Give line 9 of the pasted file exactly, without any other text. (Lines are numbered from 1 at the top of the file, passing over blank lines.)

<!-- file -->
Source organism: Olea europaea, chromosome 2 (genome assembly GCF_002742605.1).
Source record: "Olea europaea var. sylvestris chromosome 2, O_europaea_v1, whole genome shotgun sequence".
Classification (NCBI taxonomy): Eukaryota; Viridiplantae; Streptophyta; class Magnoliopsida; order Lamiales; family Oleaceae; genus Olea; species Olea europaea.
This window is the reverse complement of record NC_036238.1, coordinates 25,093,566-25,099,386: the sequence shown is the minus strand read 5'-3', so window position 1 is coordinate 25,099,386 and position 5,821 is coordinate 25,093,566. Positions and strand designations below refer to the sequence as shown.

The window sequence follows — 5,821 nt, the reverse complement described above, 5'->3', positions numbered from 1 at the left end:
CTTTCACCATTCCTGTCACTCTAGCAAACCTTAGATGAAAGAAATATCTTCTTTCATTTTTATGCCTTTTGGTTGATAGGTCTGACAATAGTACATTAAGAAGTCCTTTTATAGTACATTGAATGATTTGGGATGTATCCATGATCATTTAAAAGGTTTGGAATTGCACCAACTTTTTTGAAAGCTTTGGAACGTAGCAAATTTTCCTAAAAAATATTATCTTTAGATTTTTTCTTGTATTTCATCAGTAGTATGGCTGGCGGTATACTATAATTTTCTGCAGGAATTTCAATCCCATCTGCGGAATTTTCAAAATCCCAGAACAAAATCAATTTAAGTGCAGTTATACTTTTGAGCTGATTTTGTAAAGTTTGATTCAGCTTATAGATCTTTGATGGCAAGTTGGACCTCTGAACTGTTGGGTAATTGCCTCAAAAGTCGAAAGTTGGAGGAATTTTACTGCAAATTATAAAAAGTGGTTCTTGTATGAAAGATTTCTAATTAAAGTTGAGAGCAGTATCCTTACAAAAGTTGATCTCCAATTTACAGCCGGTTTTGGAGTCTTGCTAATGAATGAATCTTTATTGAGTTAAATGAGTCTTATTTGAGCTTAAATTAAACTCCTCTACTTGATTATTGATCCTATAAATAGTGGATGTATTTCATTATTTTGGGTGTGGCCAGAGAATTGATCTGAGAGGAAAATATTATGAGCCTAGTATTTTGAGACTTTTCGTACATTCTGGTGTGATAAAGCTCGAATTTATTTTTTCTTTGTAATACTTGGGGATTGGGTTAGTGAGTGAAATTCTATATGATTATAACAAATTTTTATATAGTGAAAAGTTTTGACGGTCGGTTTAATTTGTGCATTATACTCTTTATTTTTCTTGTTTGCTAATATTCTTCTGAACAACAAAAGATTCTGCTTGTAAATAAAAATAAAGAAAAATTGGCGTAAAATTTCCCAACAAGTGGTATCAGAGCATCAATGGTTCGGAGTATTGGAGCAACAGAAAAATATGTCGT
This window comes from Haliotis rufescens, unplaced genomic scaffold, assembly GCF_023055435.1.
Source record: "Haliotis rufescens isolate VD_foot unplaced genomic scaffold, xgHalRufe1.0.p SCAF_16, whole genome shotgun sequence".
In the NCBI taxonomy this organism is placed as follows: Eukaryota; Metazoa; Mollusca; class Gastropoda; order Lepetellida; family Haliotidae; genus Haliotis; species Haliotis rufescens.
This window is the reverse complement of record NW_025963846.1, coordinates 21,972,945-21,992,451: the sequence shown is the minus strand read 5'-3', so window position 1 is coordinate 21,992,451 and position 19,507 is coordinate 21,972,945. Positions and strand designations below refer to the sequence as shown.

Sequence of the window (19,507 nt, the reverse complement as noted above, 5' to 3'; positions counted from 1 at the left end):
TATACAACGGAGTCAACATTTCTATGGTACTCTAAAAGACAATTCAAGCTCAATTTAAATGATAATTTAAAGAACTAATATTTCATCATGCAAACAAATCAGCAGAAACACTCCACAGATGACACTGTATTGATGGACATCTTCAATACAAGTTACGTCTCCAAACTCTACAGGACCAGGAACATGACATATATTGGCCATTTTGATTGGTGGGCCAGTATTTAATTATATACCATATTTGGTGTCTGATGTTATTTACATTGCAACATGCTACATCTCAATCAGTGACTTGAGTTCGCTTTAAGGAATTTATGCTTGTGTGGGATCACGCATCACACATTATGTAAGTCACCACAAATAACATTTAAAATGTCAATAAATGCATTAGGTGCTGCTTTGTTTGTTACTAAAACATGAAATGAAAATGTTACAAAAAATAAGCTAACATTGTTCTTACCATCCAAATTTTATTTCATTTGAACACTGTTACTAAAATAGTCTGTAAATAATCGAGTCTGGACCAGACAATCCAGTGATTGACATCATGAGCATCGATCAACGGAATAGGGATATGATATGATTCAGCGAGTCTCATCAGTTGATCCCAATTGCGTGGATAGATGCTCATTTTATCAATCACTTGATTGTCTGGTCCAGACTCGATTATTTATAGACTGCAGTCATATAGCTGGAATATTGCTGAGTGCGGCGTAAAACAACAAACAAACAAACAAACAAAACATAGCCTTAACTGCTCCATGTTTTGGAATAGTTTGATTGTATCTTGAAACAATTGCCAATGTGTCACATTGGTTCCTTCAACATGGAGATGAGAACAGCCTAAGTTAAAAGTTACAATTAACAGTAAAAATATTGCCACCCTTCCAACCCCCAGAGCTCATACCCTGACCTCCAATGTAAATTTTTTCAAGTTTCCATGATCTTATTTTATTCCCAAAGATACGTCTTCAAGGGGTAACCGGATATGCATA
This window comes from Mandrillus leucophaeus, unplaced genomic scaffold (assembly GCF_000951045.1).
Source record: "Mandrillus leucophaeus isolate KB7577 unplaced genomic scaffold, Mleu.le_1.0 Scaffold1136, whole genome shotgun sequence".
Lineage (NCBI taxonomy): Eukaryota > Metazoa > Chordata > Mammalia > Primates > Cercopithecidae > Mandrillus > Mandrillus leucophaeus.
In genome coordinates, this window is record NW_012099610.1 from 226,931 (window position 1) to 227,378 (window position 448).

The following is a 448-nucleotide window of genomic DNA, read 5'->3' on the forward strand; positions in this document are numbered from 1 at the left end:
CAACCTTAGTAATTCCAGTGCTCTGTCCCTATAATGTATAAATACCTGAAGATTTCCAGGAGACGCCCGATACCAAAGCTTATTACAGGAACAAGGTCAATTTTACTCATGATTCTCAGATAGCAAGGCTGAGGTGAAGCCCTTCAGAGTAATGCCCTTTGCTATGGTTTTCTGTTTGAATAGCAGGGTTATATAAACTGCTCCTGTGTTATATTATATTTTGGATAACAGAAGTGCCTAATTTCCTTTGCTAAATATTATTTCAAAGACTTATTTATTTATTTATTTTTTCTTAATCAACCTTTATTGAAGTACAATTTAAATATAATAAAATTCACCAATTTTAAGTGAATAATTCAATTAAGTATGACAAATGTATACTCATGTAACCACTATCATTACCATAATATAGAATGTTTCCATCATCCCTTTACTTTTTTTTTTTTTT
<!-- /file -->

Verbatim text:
In the NCBI taxonomy this organism is placed as follows: Eukaryota; Metazoa; Mollusca; class Gastropoda; order Lepetellida; family Haliotidae; genus Haliotis; species Haliotis rufescens.